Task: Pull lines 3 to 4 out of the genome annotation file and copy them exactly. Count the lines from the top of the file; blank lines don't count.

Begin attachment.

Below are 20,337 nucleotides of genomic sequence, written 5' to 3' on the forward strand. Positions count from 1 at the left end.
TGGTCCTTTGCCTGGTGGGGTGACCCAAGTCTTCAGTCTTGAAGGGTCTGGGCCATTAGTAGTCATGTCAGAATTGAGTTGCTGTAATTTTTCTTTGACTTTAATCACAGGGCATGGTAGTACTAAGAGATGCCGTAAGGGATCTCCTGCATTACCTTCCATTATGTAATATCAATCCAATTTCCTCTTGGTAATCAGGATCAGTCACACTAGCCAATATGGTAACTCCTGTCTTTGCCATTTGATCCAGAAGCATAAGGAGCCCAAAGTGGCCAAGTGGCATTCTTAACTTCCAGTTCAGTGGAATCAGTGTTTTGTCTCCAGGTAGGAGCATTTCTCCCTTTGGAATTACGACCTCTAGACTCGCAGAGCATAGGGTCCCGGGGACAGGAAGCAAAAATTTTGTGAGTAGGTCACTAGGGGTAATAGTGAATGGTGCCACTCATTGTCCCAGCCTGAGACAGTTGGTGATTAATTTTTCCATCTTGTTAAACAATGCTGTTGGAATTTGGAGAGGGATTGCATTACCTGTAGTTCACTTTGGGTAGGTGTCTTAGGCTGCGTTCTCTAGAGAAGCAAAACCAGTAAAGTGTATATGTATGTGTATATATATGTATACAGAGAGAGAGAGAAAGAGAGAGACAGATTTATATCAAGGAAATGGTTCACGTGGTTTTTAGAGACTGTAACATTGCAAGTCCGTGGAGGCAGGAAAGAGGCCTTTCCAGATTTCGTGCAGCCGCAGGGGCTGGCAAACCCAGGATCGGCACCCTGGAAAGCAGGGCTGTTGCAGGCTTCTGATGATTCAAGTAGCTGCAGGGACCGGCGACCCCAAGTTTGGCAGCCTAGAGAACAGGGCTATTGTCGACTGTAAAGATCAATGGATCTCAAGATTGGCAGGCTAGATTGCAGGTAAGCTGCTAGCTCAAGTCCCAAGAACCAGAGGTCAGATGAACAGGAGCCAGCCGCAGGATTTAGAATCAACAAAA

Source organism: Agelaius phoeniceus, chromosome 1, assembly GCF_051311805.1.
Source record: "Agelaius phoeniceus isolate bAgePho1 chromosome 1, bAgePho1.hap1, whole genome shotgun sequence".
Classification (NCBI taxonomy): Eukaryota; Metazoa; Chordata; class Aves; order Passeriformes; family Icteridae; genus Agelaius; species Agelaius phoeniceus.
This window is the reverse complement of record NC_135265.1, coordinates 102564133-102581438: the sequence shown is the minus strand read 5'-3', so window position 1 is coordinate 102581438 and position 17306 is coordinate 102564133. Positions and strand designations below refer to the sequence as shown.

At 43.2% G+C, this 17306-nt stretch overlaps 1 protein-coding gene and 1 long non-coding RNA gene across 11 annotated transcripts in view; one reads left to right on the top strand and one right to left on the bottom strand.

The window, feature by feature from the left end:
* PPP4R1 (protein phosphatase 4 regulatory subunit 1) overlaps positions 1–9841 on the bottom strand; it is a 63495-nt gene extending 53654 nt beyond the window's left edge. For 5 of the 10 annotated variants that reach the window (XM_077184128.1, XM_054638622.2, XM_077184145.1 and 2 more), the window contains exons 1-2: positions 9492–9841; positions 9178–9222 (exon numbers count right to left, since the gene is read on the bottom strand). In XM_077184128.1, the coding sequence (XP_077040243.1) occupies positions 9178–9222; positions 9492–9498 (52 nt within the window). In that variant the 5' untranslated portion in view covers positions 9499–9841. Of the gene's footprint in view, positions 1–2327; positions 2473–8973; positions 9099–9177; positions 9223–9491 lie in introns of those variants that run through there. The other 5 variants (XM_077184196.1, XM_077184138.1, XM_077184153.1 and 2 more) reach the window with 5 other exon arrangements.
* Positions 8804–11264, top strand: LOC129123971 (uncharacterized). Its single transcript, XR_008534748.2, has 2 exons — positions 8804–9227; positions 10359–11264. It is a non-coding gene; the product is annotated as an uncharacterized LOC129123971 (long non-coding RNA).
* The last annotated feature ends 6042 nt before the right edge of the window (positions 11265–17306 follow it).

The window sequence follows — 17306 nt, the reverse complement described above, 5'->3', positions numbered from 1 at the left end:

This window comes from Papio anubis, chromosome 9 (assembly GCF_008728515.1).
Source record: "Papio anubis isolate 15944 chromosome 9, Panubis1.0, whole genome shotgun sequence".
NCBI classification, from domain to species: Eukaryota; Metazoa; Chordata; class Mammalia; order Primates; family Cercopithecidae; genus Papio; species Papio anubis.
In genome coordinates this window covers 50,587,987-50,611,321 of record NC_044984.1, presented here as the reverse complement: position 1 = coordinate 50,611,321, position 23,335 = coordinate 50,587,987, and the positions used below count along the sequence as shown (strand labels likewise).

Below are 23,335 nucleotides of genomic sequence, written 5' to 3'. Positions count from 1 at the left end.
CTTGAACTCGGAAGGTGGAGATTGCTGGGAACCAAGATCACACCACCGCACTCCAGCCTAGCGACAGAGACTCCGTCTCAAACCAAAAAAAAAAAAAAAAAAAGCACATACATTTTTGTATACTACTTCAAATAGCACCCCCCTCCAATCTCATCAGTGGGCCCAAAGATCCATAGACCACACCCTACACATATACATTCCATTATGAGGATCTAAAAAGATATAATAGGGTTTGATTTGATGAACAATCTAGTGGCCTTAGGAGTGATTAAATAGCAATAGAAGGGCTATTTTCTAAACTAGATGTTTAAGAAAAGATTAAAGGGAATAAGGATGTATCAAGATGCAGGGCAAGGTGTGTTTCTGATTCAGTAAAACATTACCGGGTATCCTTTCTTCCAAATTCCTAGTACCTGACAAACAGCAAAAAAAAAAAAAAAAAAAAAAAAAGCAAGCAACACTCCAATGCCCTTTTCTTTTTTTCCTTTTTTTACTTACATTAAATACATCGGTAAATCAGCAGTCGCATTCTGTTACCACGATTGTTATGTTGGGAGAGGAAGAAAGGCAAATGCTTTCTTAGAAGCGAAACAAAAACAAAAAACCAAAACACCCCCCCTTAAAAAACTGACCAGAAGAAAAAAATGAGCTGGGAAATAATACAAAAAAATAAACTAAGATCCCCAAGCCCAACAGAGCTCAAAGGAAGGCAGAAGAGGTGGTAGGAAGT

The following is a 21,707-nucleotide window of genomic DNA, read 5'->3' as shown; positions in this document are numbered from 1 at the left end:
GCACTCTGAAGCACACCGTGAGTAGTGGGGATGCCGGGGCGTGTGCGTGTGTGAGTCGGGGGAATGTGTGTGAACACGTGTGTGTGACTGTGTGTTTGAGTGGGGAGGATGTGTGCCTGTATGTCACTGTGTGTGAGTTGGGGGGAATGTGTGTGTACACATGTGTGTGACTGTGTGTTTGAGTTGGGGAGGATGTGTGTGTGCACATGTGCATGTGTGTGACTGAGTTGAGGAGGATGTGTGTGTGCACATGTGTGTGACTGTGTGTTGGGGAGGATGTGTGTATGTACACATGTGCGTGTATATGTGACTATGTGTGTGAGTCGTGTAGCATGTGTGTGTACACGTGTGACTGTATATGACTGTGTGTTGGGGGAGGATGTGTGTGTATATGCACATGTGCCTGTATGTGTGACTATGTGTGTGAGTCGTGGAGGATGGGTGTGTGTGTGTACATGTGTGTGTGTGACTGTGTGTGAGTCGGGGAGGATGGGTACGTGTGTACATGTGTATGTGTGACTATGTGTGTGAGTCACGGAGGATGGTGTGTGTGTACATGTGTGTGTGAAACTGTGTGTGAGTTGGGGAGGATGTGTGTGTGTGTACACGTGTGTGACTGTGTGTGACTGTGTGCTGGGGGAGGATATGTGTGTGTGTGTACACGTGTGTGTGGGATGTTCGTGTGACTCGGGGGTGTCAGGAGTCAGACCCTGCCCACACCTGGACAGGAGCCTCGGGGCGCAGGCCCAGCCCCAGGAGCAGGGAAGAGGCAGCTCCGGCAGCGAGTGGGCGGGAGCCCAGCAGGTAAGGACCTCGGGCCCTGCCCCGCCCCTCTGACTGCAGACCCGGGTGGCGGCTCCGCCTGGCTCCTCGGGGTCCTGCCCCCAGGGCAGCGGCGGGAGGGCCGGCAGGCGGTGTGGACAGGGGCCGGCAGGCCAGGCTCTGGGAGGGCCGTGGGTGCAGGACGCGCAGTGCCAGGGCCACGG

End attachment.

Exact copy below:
Source organism: Agelaius phoeniceus, chromosome 1, assembly GCF_051311805.1.
Source record: "Agelaius phoeniceus isolate bAgePho1 chromosome 1, bAgePho1.hap1, whole genome shotgun sequence".